As mentioned earlier, Naosuke studied Japanese Classics and revered the emperor but remained as Tokugawa's caretaker. It is a tragic tale of a bogwood-to-be-samurai who grabbed prestige and power second only to the Shogun. After Naosuke’s death the Ii family was disgraced for many years. Recently, however, Ii’s actions have been looked at in a more favorable light and Ii Naosuke has taken his place as one of the most important political figures in Japanese history.


1) "Koku" was a unit of fief wealth. Originally one Koku was the volume of rice a person can eat in one year
2) "Ryo" was an Edo period currency, available as Oban (large size coin of higher denominations) and Koban (small size coin of lower denominations).
3) Hikone Museum exhibits artworks of both Sekigahara Battle and Sakurada Gate Incident

Sunday, March 17, 2013

Hikone Castle Part 1

"I stepped out into town in the early morning. I was surprised that it was brighter than the lakeside, which was still in the dark. Shaded areas here and there in the street corners looked graceful. It is still February. I smelled winter morning in the lingering smoke coming from burning dead leaves. The castle stone steps proved awkward for me. Breathing heavily while climbing, I glimpsed a group of dozen men coming down spread out evenly. They all looked around 50 years of age or older, all clad in plain suits and coats, speechless, yet keeping pace together and breathing in unison. 'Clansmen,' I muttered."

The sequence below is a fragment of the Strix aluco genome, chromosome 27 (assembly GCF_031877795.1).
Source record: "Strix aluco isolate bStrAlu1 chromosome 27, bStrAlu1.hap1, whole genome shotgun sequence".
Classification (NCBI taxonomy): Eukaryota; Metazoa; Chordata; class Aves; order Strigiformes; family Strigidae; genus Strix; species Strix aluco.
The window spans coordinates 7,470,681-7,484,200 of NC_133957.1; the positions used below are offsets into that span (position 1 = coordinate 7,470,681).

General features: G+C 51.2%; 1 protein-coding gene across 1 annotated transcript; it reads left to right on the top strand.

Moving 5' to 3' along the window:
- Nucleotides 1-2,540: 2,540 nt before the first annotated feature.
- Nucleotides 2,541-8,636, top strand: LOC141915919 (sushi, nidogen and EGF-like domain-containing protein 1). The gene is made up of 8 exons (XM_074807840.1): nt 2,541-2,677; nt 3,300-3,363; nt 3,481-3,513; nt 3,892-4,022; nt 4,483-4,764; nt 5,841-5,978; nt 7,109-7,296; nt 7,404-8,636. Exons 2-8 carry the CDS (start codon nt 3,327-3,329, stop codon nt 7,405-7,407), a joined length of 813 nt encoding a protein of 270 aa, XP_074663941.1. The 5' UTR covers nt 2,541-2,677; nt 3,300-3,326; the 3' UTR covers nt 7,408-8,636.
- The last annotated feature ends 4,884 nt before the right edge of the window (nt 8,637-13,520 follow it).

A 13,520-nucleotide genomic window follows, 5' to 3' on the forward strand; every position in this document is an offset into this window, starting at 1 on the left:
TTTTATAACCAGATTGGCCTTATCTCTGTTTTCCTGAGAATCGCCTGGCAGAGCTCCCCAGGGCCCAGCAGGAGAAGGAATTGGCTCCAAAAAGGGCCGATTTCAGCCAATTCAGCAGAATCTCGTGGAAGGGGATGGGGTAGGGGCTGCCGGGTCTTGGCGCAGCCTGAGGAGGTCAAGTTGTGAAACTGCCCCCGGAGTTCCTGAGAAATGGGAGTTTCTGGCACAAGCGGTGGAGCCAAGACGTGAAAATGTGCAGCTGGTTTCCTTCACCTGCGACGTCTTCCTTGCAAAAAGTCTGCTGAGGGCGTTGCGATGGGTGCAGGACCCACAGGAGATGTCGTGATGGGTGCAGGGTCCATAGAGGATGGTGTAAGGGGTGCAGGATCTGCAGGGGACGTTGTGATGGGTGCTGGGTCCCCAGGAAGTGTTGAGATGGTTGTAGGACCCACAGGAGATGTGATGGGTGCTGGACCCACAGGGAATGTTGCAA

- from "Strolling in Omi", by Ryotaro Shiba

February is almost over. March is taking its time arriving but will most likely hurry along. Then what? A sudden burgeoning of cherry blossoms without mercy! You don't have a month. Are you ready? Time's up!

I had a bitter-sweet experience. Our San Diego Business Fellow Veterans gather every mid-April. The secretariat by turn picks the venue and invites us. We usually meet in Kyoto and Osaka and I take the Shinkansen (bullet train) from Kitakyushu to be in time for the gathering. Last year, the venue was at Hikone in Omi District. The Shinkansen doesn't stop at Hikone and you have to take a local train from Kyoto, which may take an hour.

I was late in making hotel reservations and found no vacancy in decent Hikone hotels. I panicked. Then I changed my strategy. I searched the satellite towns, near Hikone. It worked. I got a hotel in Minami Hikone (southern Hikone), which happened to be very close to the station. Hikone was all hustle and bustle the following day with thousands of visitors viewing the cherry-blossoms planted around the moat and inside Hikone Castle.